1992, 221 p.
Helen Garner is thirteen years older than I am, and I feel as if I have been walking in her footsteps all my life. Not following her lifestyle, mind you, but watching her with curiosity, as a life that I might have led had I been a little older and more confident. I felt as if I knew Dexter and Athena in The Children’s Bach– in fact, I’m sure I know where their house is! When I was an undergraduate, still living at home with Mum and Dad, I’m sure that my fellow students were living a far more exciting Monkey Grip life than I was. Like Garner, I felt troubled by the challenge to feminism in The First Stone, and repelled and yet fascinated by Anu Singh in Joe Cinque’s Consolation. Now that I’m growing older and facing the deaths of parents and friends, I see myself in The Spare Room. But with Cosmo Cosmolino, published in 1992 when Garner was fifty, my sense of identification breaks down.
The book contains three stories, tangentially linked. Cosmo Cosmolino is the longest of the three, and although they are different characters, the lifestyle of its protagonists almost picks up, twenty years on from where the lifestyles of the people of Monkey Grip left off. The anarchic share-houses of the 70s are now just shells, containing wary, embittered middle-aged people, somewhat discomfited by the capitalist mores they found themselves adopting almost in spite of themselves, and younger drifters in a world of marginal working lives that is less tolerant of the artistic temperament than the 70s were. These are people whose family relationships are just single strings rather than a densely woven fabric; there is a bleak loneliness about their situation and their outlook. They are trying to find some meaning in their days, either through trying to recreate an idealized past of share-houses now gone, or through a fervid evangelical Christianity or a loopy new-age spirituality.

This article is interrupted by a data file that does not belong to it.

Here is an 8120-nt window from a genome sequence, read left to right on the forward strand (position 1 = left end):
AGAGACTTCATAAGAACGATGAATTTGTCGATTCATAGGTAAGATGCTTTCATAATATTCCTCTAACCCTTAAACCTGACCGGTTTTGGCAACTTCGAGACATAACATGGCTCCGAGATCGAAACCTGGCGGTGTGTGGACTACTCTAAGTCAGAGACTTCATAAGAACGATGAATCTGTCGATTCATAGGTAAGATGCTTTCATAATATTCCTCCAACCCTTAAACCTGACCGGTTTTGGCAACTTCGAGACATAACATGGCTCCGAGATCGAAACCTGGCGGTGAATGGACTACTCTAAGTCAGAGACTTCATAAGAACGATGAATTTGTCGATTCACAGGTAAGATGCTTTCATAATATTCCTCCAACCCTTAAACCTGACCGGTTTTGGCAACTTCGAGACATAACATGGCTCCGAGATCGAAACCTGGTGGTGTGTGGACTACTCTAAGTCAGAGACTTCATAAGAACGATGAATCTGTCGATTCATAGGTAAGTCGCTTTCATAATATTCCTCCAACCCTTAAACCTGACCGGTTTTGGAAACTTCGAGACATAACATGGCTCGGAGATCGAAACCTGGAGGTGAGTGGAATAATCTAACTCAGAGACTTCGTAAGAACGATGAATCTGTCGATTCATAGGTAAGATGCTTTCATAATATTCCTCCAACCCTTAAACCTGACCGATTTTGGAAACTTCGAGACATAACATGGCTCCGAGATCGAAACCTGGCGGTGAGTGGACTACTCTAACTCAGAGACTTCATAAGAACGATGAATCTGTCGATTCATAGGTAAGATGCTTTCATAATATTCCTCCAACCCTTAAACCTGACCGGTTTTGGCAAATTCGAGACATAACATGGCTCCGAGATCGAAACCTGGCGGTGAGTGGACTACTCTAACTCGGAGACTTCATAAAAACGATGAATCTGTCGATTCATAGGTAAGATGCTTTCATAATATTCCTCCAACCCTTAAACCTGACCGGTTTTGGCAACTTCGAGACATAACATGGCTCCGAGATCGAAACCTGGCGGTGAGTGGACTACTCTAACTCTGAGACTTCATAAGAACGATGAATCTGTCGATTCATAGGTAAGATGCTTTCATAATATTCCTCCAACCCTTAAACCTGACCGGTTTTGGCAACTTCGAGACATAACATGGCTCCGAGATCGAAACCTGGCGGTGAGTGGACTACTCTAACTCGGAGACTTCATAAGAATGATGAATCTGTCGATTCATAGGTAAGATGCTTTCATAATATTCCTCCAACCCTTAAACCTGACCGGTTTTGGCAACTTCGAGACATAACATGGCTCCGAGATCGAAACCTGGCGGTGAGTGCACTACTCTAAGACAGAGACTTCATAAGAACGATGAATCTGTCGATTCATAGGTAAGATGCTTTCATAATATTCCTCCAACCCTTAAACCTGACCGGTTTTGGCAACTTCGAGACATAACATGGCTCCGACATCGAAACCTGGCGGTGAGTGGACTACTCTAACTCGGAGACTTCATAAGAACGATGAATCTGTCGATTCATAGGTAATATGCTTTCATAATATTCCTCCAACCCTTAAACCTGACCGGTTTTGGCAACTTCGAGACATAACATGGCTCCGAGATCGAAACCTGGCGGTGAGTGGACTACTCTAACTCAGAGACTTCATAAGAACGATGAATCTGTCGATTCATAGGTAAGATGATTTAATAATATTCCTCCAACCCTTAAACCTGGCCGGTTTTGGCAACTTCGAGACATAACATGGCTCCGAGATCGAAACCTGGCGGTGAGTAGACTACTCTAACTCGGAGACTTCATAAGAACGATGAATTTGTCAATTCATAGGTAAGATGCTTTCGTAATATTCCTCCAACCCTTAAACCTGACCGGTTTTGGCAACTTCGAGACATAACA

I’m not sure if my discomfort with this mushy angel-think is a reflection of my own cynicism, or whether it is because the book is nearly twenty years old. Perhaps in the early 1990s, belief in angels was not so twee and flaky- after all, didn’t they market those bumper stickers “Magic Happens” back then? When were healing crystals and all that other dusty paraphernalia around? There’s something pathetic about this book, and I suspect that it was not intended to be so. I think that Garner is genuinely working through issues of spirituality and meaning. It’s just not a quest that I find particularly compelling.